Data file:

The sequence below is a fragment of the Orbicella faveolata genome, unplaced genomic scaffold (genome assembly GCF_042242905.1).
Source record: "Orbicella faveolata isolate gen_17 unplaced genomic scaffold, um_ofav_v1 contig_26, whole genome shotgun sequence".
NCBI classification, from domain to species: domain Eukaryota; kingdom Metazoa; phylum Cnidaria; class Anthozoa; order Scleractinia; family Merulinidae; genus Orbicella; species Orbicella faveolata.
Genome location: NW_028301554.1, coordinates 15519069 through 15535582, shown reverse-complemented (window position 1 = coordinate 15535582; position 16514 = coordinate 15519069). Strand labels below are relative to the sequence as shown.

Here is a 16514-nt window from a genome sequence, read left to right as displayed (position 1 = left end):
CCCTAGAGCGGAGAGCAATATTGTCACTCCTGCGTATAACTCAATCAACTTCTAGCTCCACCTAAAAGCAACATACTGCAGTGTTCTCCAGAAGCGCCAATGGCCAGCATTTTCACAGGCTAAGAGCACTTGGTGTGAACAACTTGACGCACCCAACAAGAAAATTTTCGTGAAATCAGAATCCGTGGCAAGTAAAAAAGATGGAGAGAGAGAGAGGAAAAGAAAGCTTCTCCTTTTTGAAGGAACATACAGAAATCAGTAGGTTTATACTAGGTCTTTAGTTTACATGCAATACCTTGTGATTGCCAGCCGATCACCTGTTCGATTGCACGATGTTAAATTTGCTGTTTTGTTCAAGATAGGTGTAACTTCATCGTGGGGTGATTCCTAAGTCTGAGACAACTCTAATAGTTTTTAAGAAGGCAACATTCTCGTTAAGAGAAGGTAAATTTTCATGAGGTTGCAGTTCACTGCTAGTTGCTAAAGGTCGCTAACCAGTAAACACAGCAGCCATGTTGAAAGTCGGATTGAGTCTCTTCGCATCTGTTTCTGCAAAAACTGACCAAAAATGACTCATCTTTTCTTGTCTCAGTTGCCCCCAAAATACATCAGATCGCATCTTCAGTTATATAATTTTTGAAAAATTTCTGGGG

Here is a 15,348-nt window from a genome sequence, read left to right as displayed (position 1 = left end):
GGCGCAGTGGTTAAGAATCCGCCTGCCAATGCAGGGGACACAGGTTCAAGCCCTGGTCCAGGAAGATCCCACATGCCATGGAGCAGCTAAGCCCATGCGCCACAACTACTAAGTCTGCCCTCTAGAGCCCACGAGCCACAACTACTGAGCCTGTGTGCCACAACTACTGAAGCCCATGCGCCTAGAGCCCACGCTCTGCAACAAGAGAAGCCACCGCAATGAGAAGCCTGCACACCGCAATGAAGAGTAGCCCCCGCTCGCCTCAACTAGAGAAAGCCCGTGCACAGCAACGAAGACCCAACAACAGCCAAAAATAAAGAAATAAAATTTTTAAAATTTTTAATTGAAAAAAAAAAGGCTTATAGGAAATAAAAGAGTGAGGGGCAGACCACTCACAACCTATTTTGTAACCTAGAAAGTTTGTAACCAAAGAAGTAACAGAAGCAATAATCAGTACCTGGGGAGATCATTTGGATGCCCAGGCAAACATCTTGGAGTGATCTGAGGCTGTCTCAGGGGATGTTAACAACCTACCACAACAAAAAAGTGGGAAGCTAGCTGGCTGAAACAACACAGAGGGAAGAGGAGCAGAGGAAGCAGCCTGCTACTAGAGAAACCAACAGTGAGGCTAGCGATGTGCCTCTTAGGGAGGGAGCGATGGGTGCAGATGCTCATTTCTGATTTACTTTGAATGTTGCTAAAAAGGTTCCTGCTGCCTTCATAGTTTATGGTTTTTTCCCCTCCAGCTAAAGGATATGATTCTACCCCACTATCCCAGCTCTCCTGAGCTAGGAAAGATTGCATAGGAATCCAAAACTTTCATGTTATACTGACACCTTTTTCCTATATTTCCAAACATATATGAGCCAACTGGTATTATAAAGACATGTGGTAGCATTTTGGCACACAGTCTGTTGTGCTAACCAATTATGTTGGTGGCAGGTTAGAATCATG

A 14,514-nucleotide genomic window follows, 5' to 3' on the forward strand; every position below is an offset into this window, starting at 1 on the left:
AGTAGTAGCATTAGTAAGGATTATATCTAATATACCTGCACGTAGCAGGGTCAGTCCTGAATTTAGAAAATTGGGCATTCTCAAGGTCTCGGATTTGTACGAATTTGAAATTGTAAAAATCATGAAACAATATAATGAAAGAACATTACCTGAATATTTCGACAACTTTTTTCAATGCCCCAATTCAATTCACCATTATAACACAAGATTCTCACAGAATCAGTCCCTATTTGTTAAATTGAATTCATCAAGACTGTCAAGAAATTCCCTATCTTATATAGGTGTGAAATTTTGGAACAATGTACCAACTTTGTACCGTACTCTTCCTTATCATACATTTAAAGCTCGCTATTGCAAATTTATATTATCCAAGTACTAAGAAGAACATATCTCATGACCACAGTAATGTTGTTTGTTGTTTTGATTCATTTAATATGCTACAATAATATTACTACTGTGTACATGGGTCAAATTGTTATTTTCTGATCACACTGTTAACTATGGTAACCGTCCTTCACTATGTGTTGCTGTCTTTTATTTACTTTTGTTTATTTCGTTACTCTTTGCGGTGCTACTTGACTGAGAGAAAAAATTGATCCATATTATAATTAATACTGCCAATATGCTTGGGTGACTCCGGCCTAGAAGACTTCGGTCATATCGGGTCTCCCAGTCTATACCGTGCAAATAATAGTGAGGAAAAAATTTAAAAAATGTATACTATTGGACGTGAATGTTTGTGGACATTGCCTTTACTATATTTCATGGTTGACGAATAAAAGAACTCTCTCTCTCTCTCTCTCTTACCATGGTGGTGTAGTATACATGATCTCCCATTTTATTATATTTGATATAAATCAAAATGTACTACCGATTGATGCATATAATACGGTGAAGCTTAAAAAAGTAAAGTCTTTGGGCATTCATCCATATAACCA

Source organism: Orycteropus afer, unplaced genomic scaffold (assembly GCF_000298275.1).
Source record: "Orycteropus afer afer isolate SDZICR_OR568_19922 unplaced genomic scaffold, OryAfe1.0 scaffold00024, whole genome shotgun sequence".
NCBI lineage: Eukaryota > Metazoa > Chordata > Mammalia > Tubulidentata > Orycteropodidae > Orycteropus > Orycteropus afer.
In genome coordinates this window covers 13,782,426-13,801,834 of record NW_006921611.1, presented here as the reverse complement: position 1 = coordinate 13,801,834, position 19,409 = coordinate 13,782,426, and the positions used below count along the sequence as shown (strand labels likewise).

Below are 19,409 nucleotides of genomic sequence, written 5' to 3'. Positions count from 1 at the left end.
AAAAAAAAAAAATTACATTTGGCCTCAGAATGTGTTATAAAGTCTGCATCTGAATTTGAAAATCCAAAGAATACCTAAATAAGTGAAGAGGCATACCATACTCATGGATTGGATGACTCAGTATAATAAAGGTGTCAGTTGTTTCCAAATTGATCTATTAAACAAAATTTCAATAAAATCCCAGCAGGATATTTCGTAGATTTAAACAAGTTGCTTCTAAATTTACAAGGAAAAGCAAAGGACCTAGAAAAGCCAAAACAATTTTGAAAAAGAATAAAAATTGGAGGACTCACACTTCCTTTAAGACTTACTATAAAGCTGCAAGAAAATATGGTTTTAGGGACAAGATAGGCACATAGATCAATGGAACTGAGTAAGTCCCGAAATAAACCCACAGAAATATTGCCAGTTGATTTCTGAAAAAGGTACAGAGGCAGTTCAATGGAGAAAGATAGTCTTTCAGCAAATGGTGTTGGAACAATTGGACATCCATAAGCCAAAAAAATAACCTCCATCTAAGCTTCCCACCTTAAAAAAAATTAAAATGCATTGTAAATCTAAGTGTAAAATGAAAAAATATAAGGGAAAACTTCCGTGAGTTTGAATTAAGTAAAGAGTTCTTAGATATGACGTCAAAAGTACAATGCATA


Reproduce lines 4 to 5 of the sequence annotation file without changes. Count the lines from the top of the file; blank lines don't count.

Genome location: NW_028301554.1, coordinates 15519069 through 15535582, shown reverse-complemented (window position 1 = coordinate 15535582; position 16514 = coordinate 15519069). Strand labels below are relative to the sequence as shown.

Here is a 16514-nt window from a genome sequence, read left to right as displayed (position 1 = left end):